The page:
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Thread: The most powerful raid tool!

  1. #1
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    The most powerful raid tool!

    One of the most powerful tools available to any raid is not actually based in the game mechanics, strictly speaking, but it is of the utmost importance, and I see so many raids/leaders/pugs fail to do it as well as they could. What is this powerful tool?

    Communication

    It is a simple concept, and it is one that is employed in a huge range in every aspect of the game. It is never changed by patches, but can be buffed through use of in-game tools and 3rd-party software (Vent, Teamspeak, etc).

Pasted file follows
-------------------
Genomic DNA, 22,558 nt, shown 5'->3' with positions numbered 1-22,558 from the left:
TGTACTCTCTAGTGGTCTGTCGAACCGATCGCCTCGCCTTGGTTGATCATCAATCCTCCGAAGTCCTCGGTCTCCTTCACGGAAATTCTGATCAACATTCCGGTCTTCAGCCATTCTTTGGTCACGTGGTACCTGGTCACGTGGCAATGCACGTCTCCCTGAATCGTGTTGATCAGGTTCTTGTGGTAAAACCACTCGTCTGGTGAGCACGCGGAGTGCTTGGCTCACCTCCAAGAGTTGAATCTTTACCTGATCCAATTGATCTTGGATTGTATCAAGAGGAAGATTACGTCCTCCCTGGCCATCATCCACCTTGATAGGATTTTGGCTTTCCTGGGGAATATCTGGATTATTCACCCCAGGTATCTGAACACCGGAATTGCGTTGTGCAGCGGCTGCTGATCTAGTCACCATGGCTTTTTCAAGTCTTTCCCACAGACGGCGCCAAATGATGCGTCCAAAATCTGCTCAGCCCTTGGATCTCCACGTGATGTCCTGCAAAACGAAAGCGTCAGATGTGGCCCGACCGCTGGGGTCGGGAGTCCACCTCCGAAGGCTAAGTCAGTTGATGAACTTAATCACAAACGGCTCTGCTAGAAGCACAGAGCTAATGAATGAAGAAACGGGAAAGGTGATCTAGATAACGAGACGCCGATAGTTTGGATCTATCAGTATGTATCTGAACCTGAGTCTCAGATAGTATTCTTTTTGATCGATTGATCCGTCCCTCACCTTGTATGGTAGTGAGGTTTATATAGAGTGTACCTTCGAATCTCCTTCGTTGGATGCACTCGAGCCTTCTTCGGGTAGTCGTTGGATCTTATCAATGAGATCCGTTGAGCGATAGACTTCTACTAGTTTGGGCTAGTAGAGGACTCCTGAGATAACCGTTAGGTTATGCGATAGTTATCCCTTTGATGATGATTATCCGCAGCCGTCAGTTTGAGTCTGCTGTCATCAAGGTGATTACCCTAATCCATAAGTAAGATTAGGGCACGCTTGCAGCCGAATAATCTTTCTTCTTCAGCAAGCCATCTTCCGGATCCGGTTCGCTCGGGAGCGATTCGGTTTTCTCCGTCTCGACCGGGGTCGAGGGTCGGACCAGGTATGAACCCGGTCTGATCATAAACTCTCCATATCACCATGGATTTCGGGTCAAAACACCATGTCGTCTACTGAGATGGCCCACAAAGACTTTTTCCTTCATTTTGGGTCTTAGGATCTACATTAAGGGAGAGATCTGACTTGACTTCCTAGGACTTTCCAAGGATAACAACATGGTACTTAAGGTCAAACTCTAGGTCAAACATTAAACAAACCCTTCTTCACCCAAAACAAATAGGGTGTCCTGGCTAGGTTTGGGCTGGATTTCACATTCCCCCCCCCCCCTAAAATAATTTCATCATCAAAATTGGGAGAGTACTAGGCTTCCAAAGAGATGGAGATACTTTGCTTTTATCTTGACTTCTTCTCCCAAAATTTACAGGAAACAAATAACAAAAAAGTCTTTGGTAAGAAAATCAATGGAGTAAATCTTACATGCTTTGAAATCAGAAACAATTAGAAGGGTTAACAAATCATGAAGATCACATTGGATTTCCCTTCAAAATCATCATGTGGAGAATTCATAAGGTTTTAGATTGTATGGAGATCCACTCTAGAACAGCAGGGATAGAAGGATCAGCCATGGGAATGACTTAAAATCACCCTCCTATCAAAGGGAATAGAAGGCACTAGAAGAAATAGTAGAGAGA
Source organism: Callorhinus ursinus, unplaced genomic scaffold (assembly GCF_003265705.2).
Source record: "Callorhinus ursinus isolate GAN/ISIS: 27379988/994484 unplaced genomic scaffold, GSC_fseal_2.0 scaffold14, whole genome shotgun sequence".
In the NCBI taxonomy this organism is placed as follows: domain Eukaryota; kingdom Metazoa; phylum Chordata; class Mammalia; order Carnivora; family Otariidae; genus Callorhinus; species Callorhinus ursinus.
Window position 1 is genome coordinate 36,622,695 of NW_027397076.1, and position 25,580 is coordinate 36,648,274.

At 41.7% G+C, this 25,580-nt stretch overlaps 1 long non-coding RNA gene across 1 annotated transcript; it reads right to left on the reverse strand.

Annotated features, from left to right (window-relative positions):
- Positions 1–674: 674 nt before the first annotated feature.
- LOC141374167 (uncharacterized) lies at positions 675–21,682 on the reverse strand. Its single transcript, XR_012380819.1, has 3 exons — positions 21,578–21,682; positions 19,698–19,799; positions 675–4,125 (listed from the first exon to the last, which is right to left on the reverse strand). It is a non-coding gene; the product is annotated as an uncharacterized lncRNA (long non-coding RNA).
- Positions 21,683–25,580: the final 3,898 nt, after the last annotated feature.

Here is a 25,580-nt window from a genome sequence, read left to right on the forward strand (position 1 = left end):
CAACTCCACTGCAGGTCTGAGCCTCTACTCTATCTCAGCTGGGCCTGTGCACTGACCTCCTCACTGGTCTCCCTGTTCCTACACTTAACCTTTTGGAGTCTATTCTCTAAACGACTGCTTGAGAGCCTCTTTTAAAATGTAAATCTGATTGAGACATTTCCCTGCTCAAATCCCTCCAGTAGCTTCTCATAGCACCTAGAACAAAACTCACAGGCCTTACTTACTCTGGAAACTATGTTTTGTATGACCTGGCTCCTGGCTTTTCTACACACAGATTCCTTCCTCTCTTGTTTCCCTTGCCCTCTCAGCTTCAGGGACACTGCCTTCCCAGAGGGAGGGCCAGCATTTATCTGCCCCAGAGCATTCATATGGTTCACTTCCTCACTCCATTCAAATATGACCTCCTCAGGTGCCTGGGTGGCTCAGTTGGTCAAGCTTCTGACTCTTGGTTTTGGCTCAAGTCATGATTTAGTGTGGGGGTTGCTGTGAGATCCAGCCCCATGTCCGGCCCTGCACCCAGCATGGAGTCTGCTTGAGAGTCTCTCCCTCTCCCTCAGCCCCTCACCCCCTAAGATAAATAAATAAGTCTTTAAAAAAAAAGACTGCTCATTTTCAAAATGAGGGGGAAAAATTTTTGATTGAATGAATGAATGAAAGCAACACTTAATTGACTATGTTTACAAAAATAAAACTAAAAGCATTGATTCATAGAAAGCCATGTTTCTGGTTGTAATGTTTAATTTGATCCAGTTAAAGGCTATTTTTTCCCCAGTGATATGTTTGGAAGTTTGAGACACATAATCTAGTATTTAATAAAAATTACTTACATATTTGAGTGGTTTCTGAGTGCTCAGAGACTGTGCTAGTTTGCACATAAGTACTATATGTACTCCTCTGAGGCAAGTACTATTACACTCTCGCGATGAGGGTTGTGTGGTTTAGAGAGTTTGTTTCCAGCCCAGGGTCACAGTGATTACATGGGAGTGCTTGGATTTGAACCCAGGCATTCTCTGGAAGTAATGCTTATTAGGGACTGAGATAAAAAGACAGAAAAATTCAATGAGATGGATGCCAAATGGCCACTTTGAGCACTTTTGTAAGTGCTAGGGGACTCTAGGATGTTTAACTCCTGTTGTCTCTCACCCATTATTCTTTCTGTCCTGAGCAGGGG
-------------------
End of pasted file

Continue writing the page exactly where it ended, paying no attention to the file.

I wanted to discuss several of the places where communication and the nature thereof becomes a massive deal, specifically in the realm of raiding. This will come out in a series of articles which I've aimed principally at raid leadership. For those who run raiding guilds, this probably has every bit as much impact on your guild communications, where as if you run random pick up groups on the weekend, you may find only some parts of it are as helpful.

    Article 1: Leadership
    Leadership plays a very pivotal role in how a team performs, whether it is a pug, a casual guild run, or a high-end, high-intensity raid environment. Simply put, a team is a group of individuals who work together to accomplish a common goal. In order for the team to work together they need the following abilities in some measure:
    1.) Personal skills (each member in whatever they're responsible for)
    2.) Composition/Balance (all the necessary elements in the right proportion)